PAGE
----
Several years ago TSCPA supported legislation that made the Texas State Board of Public Accountancy (TSBPA) a semi-independent, self-directed (SDSI) state agency along with the architectural and engineering boards. The three agencies were part of a pilot project which is scheduled to sunset in 2013 if not renewed by the legislature. SDSI agencies do not have to submit their budgets to the legislature for approval each biennium. Their budget funds do not come from taxes, but from the license and exam fees paid by the licensees. For this privilege the TSBPA must pay over $700,000 annually into the state’s general revenue fund. That’s because before SDSI the legislature appropriated a budget less than proposed license fees; a common practice for licensing agencies resulting in a hidden state tax.
The main reason TSBPA wanted this budget freedom was to have sufficient funds for effective enforcement actions against wayward CPAs. Major cases, such as those caused by Enron, require substantial resources to prosecute. With SDSI TSBPA has the ability to raise or lower license fees as necessary to generate funds quicker than is possible through the legislative appropriations process. Since SDSI TSBPA has raised fees to generate funds and then lowered them on more than one occasion when the funds were not needed.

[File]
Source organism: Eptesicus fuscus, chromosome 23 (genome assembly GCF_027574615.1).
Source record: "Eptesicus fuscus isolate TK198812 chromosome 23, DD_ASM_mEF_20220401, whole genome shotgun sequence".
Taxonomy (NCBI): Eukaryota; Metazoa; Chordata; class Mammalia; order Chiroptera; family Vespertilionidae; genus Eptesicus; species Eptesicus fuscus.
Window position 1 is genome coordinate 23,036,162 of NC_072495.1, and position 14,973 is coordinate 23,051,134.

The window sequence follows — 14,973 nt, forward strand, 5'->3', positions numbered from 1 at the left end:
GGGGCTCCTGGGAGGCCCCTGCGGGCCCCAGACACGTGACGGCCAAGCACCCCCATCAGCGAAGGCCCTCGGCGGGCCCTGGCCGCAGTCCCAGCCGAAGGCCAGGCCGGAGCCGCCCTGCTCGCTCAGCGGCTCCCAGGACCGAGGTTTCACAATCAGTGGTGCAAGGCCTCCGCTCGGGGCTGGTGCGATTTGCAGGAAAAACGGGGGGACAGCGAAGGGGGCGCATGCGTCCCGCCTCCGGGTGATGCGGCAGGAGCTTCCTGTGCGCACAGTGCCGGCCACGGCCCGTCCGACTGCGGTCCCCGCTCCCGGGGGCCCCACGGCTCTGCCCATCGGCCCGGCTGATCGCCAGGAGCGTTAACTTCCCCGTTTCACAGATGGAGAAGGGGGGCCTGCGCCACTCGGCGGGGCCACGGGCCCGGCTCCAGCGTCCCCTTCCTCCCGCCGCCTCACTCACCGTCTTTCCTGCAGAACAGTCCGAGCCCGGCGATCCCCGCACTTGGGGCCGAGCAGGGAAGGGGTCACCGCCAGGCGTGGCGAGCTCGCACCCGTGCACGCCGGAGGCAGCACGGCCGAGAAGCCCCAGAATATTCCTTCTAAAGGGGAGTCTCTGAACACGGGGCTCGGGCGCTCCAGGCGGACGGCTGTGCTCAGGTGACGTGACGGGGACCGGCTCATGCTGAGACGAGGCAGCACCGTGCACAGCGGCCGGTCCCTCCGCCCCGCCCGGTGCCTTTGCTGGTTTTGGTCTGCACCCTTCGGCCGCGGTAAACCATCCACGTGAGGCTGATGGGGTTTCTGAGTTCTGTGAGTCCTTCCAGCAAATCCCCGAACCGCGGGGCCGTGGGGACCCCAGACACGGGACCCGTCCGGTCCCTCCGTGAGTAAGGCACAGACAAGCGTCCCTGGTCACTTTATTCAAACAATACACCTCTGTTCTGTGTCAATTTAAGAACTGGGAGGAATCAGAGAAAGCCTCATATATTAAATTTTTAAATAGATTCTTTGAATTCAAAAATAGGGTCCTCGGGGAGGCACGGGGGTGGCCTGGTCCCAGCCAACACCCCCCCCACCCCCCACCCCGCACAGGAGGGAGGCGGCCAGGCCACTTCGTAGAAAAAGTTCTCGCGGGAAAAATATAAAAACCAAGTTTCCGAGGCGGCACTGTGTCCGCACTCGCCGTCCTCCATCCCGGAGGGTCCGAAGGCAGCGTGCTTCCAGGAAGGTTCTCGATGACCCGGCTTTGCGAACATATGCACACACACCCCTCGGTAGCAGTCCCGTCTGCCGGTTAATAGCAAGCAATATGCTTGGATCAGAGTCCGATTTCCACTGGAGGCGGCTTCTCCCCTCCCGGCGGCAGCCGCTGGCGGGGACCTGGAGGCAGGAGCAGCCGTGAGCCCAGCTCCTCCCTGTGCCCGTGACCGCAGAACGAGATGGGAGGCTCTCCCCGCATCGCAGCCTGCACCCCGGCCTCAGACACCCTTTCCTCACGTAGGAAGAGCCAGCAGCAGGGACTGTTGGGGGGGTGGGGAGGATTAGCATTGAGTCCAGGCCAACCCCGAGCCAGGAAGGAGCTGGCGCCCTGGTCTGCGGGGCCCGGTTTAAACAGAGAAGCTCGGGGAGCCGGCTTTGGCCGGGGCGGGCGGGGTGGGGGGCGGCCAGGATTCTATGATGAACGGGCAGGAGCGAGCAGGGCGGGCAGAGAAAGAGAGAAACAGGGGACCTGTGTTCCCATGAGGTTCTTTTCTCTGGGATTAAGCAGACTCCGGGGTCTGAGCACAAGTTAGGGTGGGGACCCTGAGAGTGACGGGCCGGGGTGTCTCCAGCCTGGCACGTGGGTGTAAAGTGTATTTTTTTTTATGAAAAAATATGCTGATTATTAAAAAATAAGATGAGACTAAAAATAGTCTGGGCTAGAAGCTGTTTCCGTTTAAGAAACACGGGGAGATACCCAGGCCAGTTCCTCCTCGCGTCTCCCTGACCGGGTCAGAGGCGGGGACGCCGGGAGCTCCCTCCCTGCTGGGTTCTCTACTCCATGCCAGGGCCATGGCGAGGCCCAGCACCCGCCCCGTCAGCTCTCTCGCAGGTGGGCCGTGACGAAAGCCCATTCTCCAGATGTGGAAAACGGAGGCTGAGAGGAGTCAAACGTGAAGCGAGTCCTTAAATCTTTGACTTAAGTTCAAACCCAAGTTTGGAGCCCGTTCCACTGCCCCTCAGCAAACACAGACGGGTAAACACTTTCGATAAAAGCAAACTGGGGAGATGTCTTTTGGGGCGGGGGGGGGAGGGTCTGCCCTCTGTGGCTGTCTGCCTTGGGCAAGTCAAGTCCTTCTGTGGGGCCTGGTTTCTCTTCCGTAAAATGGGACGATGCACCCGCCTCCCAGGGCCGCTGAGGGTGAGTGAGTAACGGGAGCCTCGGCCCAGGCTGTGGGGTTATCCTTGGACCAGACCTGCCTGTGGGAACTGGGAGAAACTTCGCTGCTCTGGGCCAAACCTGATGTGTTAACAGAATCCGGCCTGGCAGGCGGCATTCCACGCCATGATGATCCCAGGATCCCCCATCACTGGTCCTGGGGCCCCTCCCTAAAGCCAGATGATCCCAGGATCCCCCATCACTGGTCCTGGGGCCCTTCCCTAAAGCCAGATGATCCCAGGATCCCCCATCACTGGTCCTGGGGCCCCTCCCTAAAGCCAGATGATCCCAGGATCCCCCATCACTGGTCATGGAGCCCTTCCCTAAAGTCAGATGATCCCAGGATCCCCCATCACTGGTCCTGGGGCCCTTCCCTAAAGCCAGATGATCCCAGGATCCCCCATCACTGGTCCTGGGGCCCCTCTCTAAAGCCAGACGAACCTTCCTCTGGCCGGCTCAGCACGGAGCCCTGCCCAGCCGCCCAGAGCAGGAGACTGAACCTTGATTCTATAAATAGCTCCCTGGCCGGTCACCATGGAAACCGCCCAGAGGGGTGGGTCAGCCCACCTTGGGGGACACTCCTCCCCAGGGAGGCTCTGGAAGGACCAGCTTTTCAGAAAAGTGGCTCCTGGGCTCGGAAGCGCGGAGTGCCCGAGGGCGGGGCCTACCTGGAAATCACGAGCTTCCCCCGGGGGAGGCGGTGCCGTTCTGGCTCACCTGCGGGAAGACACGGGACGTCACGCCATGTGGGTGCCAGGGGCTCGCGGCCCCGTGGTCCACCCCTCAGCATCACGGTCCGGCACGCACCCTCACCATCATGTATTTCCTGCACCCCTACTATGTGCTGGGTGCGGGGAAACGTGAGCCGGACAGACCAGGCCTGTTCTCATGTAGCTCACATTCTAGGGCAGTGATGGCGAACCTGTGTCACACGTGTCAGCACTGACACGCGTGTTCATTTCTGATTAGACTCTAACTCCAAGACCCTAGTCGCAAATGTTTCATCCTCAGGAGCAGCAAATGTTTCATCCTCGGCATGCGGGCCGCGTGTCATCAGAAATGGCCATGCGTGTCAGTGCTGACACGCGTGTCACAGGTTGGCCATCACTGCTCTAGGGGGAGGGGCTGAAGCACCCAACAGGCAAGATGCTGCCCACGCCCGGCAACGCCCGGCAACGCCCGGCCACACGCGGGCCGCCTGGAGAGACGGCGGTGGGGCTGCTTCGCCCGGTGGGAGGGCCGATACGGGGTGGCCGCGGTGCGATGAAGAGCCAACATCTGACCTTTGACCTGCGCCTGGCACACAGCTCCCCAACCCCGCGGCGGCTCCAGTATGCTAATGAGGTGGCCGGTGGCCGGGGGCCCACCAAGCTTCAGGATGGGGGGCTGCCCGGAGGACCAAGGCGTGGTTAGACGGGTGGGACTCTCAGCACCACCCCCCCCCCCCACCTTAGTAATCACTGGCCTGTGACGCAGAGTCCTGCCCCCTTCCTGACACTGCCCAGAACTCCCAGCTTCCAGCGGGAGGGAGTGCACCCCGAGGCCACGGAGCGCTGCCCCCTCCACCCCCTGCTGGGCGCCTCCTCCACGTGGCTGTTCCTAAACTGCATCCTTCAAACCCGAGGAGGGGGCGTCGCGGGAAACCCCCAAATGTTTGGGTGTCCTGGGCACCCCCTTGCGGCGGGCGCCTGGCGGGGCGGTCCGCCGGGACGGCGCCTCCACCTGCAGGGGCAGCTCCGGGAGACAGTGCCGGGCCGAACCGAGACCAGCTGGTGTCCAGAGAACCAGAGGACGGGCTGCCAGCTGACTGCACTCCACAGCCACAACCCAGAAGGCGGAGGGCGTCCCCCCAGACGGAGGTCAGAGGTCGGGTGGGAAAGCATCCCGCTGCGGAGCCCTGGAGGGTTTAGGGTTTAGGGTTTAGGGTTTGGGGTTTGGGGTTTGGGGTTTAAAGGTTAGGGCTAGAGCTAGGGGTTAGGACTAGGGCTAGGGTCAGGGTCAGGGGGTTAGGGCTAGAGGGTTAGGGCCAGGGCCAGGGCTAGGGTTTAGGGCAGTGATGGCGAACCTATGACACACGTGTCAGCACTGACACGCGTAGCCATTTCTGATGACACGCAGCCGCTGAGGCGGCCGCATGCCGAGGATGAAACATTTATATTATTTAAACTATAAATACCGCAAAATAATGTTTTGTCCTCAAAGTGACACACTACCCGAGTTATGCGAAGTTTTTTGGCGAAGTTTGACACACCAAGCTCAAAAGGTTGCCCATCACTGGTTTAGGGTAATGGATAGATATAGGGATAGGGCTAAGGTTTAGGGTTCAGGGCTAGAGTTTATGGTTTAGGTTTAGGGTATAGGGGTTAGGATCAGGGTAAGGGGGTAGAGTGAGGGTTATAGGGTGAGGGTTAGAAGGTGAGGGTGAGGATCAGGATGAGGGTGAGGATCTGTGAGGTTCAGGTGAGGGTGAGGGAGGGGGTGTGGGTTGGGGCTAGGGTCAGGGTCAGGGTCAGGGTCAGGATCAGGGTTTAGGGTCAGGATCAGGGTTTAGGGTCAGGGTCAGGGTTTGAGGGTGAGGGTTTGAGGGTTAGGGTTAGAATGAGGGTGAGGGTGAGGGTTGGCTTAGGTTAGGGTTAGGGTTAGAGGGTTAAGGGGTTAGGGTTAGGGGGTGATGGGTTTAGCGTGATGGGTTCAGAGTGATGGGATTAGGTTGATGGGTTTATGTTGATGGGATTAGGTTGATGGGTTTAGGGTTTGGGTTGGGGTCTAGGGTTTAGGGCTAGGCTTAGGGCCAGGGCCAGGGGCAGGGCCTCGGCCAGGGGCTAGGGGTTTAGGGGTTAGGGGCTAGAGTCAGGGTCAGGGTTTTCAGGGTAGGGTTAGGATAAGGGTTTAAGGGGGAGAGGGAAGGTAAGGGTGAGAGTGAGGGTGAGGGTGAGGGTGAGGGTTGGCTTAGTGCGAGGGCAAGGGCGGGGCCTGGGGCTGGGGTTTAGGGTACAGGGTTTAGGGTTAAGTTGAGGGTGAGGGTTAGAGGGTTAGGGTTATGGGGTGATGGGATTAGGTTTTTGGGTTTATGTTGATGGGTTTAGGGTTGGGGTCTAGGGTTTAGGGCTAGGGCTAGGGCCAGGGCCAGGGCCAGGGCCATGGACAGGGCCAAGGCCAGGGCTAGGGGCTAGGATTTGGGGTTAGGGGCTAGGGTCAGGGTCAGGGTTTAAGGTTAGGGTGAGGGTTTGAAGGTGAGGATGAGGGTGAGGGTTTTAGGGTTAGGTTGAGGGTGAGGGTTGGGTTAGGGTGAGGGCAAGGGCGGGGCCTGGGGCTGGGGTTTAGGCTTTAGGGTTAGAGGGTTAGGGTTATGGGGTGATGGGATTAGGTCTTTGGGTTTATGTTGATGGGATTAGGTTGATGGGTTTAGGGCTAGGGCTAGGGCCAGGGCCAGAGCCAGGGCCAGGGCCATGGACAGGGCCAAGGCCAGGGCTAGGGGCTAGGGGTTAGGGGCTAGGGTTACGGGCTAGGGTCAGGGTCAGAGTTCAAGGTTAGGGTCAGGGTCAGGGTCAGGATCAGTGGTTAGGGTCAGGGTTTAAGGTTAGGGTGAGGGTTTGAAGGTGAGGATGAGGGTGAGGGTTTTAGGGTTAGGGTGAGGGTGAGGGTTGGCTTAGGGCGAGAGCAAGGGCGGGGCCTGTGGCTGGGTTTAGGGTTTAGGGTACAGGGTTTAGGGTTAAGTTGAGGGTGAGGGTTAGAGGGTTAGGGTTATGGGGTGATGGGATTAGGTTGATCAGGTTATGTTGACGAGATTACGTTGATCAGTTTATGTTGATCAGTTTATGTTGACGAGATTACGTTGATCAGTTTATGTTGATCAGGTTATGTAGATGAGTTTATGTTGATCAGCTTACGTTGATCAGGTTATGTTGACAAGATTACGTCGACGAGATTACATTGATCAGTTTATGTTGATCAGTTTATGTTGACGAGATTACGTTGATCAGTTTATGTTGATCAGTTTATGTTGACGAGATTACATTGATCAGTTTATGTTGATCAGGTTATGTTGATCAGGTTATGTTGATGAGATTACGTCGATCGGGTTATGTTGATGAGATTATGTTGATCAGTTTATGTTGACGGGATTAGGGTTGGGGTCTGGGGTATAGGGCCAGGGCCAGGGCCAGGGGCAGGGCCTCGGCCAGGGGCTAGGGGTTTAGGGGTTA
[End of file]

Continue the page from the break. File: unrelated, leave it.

The pilot program must be doing well because during the recent legislative session the state’s Finance Commission was awarded SDSI status. Evidently the current financial crises demonstrated that the state’s financial regulators needed more flexibility in order to deal effectively with regulated financial institutions. And they don’t even have to make a contribution to the general revenue fund. Read this Fort Worth Star-Telegram article for more information about SDSI and how it applies to the Finance Commission.